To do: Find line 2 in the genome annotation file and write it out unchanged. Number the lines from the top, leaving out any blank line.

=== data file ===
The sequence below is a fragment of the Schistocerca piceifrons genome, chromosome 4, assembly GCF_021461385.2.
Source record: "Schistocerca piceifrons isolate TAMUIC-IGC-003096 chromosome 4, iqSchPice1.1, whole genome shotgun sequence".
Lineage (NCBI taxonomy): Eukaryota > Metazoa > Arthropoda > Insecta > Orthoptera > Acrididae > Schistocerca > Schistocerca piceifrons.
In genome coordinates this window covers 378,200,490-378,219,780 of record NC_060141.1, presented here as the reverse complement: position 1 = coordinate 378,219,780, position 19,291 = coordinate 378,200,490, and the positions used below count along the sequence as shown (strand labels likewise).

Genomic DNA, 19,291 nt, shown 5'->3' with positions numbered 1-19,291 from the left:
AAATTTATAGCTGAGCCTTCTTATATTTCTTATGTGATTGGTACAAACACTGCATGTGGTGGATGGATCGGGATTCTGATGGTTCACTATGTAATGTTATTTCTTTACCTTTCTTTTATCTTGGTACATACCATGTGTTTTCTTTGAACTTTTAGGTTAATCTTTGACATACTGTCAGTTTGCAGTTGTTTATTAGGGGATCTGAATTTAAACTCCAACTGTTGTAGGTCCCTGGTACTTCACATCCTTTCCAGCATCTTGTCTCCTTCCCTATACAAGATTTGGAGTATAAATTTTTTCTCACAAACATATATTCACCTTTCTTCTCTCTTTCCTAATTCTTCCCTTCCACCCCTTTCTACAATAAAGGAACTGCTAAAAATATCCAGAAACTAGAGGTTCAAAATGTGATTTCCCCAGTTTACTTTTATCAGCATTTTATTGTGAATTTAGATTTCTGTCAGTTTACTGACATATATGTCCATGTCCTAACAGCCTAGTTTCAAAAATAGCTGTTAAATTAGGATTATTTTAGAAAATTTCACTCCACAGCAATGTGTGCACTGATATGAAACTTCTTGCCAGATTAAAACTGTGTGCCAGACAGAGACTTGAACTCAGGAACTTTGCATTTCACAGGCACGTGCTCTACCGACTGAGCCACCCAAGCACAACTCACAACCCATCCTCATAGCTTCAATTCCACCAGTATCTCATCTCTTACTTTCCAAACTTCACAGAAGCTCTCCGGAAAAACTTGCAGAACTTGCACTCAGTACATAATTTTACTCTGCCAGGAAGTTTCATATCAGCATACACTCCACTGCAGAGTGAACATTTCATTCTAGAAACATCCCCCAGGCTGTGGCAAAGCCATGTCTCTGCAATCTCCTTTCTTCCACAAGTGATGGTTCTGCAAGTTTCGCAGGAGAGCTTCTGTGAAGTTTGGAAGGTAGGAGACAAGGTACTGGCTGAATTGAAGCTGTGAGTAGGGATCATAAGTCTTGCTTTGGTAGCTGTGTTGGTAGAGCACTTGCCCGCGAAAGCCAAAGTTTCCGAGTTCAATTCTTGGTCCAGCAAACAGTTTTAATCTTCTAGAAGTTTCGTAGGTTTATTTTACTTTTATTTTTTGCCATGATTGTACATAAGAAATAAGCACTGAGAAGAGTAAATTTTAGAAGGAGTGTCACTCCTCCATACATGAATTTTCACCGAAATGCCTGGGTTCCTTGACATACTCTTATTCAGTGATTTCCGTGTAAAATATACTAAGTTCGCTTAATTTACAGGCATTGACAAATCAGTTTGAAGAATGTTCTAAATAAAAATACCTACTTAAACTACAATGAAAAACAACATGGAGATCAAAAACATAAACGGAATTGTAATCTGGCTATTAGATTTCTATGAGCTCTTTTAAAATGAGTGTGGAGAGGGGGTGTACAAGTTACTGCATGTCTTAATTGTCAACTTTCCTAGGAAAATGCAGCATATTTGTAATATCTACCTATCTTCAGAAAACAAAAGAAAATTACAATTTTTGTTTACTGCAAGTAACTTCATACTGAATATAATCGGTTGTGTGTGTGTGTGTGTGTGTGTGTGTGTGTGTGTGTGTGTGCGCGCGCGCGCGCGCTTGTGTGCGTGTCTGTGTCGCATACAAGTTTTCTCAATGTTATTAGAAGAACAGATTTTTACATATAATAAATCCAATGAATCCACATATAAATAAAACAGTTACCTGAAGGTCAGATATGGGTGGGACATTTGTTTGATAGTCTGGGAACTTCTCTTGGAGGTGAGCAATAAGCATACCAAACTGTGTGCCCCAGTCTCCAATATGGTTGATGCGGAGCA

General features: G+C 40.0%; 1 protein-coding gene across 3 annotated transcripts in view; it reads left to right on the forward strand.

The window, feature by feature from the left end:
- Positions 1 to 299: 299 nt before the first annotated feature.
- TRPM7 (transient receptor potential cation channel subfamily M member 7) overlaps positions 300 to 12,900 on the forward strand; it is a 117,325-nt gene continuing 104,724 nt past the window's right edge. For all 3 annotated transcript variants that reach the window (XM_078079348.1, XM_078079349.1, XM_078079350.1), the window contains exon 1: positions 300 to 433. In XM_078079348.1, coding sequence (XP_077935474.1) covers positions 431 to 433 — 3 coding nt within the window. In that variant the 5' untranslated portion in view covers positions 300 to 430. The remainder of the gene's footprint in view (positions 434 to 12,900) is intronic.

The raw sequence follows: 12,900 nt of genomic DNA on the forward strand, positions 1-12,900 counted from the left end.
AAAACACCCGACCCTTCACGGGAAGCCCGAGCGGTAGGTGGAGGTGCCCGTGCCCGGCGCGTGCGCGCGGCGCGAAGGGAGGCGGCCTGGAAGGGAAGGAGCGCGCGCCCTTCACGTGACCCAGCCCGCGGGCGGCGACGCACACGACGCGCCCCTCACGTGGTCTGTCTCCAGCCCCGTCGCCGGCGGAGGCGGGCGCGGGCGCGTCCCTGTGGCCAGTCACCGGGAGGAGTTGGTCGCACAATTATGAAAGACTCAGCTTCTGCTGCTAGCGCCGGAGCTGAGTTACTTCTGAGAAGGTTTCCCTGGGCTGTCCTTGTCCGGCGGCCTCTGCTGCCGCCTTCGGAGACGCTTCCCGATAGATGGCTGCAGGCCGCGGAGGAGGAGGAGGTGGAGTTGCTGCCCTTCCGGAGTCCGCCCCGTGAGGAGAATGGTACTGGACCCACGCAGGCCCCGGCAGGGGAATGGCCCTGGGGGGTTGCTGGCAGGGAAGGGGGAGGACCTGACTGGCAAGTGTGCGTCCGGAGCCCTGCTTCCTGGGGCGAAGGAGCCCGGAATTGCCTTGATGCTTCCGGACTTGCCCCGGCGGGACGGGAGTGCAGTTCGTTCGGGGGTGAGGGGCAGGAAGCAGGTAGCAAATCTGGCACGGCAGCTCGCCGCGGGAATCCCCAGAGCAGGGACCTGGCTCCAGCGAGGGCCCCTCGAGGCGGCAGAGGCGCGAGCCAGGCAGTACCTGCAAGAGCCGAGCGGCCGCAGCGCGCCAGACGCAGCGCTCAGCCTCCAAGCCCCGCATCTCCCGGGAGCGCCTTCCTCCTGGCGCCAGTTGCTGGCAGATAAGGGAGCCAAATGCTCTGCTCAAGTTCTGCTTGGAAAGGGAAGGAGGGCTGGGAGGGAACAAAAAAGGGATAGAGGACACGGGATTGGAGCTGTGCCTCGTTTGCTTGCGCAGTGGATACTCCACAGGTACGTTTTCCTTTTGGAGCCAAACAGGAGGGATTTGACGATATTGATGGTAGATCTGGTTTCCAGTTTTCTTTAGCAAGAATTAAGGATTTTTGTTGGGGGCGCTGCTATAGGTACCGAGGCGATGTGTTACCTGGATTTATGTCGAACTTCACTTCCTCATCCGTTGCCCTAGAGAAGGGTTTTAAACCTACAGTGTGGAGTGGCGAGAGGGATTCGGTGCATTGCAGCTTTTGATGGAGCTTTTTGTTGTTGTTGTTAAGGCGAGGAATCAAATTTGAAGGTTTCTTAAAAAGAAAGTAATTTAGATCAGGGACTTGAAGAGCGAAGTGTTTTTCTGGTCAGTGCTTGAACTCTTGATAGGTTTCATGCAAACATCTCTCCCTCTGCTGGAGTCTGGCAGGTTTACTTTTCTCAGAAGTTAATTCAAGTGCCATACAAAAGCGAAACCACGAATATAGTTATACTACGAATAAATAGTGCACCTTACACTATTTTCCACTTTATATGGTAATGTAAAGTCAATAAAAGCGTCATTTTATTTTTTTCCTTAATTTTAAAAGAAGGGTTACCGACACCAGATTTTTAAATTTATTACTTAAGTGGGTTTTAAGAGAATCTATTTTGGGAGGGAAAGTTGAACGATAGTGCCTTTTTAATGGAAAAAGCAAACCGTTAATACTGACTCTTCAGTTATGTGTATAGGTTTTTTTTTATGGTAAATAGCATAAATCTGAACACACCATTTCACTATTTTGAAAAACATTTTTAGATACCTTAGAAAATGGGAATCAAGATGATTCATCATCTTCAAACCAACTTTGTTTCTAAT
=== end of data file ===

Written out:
Source record: "Schistocerca piceifrons isolate TAMUIC-IGC-003096 chromosome 4, iqSchPice1.1, whole genome shotgun sequence".